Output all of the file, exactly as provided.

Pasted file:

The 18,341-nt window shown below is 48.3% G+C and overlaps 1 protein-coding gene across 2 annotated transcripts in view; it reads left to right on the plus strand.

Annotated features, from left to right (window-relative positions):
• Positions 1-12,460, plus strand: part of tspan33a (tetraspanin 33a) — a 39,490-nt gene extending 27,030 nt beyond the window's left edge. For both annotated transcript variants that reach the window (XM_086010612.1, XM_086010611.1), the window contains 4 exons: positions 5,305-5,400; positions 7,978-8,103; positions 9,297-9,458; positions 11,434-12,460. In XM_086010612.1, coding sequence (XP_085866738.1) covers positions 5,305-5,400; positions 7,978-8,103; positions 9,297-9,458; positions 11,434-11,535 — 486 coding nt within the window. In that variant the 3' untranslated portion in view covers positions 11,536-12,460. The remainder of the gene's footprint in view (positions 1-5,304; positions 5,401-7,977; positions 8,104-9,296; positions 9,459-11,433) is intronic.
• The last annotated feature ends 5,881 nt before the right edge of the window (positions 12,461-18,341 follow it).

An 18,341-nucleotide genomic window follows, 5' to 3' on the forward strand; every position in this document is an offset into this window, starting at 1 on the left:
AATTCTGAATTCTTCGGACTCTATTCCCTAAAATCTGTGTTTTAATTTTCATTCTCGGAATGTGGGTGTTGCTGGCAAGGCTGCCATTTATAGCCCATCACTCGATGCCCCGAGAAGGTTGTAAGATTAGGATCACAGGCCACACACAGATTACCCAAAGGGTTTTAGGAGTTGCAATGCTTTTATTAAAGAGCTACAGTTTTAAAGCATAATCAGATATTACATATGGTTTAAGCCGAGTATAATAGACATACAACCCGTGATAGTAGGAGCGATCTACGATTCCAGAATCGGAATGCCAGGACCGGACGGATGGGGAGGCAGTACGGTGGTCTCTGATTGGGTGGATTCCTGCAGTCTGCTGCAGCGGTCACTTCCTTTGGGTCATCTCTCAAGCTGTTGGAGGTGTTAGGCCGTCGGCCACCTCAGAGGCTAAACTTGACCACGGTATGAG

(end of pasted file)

The 18,341-nt window shown below is 48.3% G+C and overlaps 1 protein-coding gene across 2 annotated transcripts in view; it reads left to right on the plus strand.

Annotated features, from left to right (window-relative positions):
• Positions 1-12,460, plus strand: part of tspan33a (tetraspanin 33a) — a 39,490-nt gene extending 27,030 nt beyond the window's left edge. For both annotated transcript variants that reach the window (XM_086010612.1, XM_086010611.1), the window contains 4 exons: positions 5,305-5,400; positions 7,978-8,103; positions 9,297-9,458; positions 11,434-12,460. In XM_086010612.1, coding sequence (XP_085866738.1) covers positions 5,305-5,400; positions 7,978-8,103; positions 9,297-9,458; positions 11,434-11,535 — 486 coding nt within the window. In that variant the 3' untranslated portion in view covers positions 11,536-12,460. The remainder of the gene's footprint in view (positions 1-5,304; positions 5,401-7,977; positions 8,104-9,296; positions 9,459-11,433) is intronic.
• The last annotated feature ends 5,881 nt before the right edge of the window (positions 12,461-18,341 follow it).

An 18,341-nucleotide genomic window follows, 5' to 3' on the forward strand; every position in this document is an offset into this window, starting at 1 on the left:
AATTCTGAATTCTTCGGACTCTATTCCCTAAAATCTGTGTTTTAATTTTCATTCTCGGAATGTGGGTGTTGCTGGCAAGGCTGCCATTTATAGCCCATCACTCGATGCCCCGAGAAGGTTGTAAGATTAGGATCACAGGCCACACACAGATTACCCAAAGGGTTTTAGGAGTTGCAATGCTTTTATTAAAGAGCTACAGTTTTAAAGCATAATCAGATATTACATATGGTTTAAGCCGAGTATAATAGACATACAACCCGTGATAGTAGGAGCGATCTACGATTCCAGAATCGGAATGCCAGGACCGGACGGATGGGGAGGCAGTACGGTGGTCTCTGATTGGGTGGATTCCTGCAGTCTGCTGCAGCGGTCACTTCCTTTGGGTCATCTCTCAAGCTGTTGGAGGTGTTAGGCCGTCGGCCACCTCAGAGGCTAAACTTGACCACGGTATGAG